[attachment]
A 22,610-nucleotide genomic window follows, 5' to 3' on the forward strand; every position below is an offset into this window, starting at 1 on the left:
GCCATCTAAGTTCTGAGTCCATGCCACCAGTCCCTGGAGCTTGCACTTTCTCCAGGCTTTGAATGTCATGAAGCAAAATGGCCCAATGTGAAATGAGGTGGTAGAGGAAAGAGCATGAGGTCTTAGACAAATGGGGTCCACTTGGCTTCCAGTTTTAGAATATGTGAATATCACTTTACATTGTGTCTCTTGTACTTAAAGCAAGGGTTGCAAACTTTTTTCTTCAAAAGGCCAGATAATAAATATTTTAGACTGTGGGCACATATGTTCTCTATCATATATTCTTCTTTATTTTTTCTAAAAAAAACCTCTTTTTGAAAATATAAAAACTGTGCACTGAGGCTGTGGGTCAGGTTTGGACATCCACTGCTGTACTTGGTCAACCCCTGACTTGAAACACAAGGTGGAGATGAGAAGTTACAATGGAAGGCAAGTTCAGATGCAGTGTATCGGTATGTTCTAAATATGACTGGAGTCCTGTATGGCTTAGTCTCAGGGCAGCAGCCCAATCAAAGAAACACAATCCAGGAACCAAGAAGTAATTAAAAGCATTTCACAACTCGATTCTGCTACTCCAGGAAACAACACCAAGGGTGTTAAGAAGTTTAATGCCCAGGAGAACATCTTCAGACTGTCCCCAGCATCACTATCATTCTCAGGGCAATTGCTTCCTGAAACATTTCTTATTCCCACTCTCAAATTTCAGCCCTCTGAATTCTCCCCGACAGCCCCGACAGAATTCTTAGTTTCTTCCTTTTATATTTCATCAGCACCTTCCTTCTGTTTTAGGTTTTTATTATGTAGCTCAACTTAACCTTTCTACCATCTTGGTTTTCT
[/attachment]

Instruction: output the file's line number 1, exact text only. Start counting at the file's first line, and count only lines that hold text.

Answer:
A 22,610-nucleotide genomic window follows, 5' to 3' on the forward strand; every position below is an offset into this window, starting at 1 on the left: